Case of Post-Ligation Syndrome - March 2024

Author: Dr Punnanee Wutthigate - Division of Neonatology, Faculty of Medicine, Siriraj Hospital, Mahidol University, Bangkok, Thailand.

Online Date: March 13, 2024

“Clinical course and complications in a preterm neonate with a hemodynamically significant patent ductus arteriosus: A case of post ligation cardiac syndrome”

A preterm male infant was born at 25 weeks and 4 days gestation. The mother experienced a complicated pregnancy characterized by prolonged premature rupture of membranes for 4 days, resulting in the eventual diagnosis of chorioamnionitis. Intravenous antibiotics were administered to the mother, along with antenatal steroids before delivery. A cesarean section was performed due to breech presentation and chorioamnionitis. His Apgar scores were 5 and 8 at 1 and 5 minutes, respectively, with a birth weight of 640 grams. He was intubated in the delivery room and brought to the NICU. Surfactant was administered at 2 hours of life. The ventilator settings at that time were: assist-control with volume guarantee at 5 ml/kg, PEEP at 6, and rate 40/min, with a generated PIP of 16-18. The baby required 25-30 % FiO2 to maintain SpO2 at 92-94%. Both umbilical venous and arterial catheters were placed, and arterial blood pressure was monitored. He remained stable from a cardiovascular standpoint. His chest radiography after surfactant administration is shown in Figure 1.

In our unit, we perform echocardiography screening on extremely preterm infants <29 weeks within the first 24 hours of life to evaluate cardiac function, as well as the presence and magnitude of the shunt volume by the patent ductus arteriosus (PDA). The Iowa-reported scoring system is used to identify infants at risk of a hemodynamically significant PDA (HsPDA). Our unit has also adopted their treatment algorithm (1). In this infant, at 18 hours of life, echocardiography revealed a moderate PDA in terms of shunt volume with an Iowa score of 6. Subsequently, intravenous paracetamol (acetaminophen) was administered to accelerate ductal closure, and a follow-up echocardiography was scheduled upon completion of the treatment.

Screening Echocardiography - Day 1

LA:Ao ratio of 2.25 - outlining increased LA diameter relative to the Aorta diameter from the increased pulmonary venous flow leading to LA dilation.

Transductal systolic  to diastolic velocity: 151/70. Pulsatile left to right flow with decrease end-diastolic velocities. PDA size 1.4 mm.

Left pulmonary arterial end-diastolic flow velocity of 41 cm/s. Flow from the ductus into the pulmonary artery promotes increased diastolic flow velocity.

Iso-volumetric relaxation time of 42 msec.

Mitral Valve E velocity 56.5 cm/s, E/A < 1. 

Pulmonary D wave velocity is 35 cm/s

Left ventricular output was estimated at 350 mL/kg/min. RVO was estimated (not shown here) at 320 mL/kg/min

Flow in celiac artery - there is occasionally forward flow and occasionally absent end-diastolic flow.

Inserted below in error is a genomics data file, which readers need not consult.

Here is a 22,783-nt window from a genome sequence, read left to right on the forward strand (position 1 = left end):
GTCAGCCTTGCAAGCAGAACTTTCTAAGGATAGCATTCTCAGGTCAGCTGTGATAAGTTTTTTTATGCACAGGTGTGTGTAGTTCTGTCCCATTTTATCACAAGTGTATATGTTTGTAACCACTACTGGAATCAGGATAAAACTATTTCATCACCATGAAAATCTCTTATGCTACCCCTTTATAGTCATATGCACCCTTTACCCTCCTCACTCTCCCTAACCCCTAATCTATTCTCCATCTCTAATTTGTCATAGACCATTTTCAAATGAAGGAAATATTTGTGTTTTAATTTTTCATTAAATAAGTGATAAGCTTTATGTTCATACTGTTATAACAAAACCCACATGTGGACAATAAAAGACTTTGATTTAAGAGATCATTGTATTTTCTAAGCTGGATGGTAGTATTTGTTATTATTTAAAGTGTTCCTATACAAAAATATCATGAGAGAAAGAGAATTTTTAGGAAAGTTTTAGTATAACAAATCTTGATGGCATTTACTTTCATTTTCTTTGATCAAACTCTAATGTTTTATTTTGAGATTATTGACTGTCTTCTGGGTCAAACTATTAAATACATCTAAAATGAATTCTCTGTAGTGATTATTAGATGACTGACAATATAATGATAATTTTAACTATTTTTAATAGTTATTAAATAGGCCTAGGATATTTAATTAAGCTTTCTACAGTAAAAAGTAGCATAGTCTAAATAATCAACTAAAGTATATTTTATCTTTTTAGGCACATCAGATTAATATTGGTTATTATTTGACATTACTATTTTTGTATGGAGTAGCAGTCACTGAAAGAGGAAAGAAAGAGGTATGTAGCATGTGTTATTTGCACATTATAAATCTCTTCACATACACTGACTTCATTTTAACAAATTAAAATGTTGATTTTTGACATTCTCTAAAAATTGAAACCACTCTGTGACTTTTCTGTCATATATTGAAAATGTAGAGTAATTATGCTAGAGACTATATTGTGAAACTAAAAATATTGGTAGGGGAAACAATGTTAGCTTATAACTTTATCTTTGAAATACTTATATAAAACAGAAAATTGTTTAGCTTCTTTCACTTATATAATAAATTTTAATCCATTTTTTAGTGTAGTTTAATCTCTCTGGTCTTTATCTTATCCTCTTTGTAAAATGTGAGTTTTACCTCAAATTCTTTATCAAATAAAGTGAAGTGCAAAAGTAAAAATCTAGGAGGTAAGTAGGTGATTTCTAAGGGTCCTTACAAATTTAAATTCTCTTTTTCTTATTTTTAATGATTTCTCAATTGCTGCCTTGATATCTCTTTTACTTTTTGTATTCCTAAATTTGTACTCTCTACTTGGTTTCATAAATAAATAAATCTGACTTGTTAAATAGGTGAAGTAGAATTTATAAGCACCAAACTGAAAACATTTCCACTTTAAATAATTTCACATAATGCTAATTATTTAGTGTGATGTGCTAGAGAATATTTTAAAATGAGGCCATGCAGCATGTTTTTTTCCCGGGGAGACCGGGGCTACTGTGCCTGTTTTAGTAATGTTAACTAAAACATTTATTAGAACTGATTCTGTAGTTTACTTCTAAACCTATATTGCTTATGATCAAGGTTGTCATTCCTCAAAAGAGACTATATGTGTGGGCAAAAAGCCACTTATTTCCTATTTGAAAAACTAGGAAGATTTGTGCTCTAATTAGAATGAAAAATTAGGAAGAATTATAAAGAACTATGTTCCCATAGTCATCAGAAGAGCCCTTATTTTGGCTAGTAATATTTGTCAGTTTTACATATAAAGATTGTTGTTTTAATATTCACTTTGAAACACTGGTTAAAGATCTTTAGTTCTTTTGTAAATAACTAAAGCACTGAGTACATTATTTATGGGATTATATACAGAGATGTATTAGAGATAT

Iowa score (1, 2). Additionally, we employ various parameters to assess PDA shunt volumes, including PDA to LPA diameter, transductal peak systolic velocity, and transductal systolic to diastolic velocity. Regarding parameters for evaluating pulmonary hyperperfusion, we examine the end-diastolic blood flow velocity in LPA and the Pul V D wave, among others. Another table from de Boode et al. in Seminars in Fetal and Neonatal Medicine outlines some of the other parameters.

This infant also presented signs of significant pulmonary inflammation and changes on radiography, developing pulmonary interstitial emphysema (PIE) by day 3 of life. This progressed into severe evolving lung disease by day 13. Echocardiography was performed after the end of the first course of intravenous paracetamol (administered for 7 days). The PDA profile at that time remained significant in terms of shunt volume (as seen on “ECHO 2”). As such, the medical team decided to administer a course of oral ibuprofen (doses of 10, then 5, then 5 mg/kg/day for 3 days) to attempt ductal closure. 

Day 7 echocardiography

PDA size was 1.9 mm. LPA size was 2.8 mm.

Transductal systolic and diastolic velocity: 1.88/0.62 (both in m/s)

LA/Ao = 1.80 at that time outlining LA dilation.

MV E velocity 72 cm/s, E/A < 1, IVRT 43 cm/s

Forward flow in diastole in the celiac artery

At 14 days of life, the infant was on high-frequency oscillatory ventilation with volume guarantee at 2 ml/kg, MAP at 16, 15 Hz, with a 35-40% FiO2 requirement. Considering the severity of the evolving lung disease, a consensus was reached to administer a course of dexamethasone to facilitate extubation and mitigate lung inflammation. Subsequent improvement allowed for the weaning of mechanical ventilation with an attempt at extubation. He was transitioned to non-invasive ventilatory support for 3 days but then started to experience frequent apnea, necessitating re-intubation.

Chest radiography at day of life 14.

At 28 days of age (29+4 weeks post-menstrual age), with a weight of 1000 grams, we consulted our surgical team for a bedside PDA ligation. Preceding the procedure, a PICC line and peripheral arterial line were inserted, and pre- /post-ductal saturation were monitored. Analgesia and sedation infusion were initiated before the procedure along with milrinone and hydrocortisone due to the high risk for post-ligation cardiac syndrome (PLCS). During the procedure, the infant had several episodes of desaturation and required a temporary increase in mechanical ventilation support settings. The cardiovascular status remained stable during the procedure.

Echocardiographybefore PDA ligation

Total operation time 40 mins


At 2 hours post-operatively, the infant developed a significant drop in blood pressure (BP) from the pre-intervention trends, with an arterial blood pressure reading at 54/49 (53) mmHg (notice the extremely narrow pulse pressure). The echocardiography performed at that time demonstrated some degree of biventricular dysfunction with a left ventricular ejection fraction by Simpson’s biplane of 40%, and a left ventricular output estimated at 190 mL/kg/min. The scan also revealed mild aortic insufficiency and mild mitral valve insufficiency.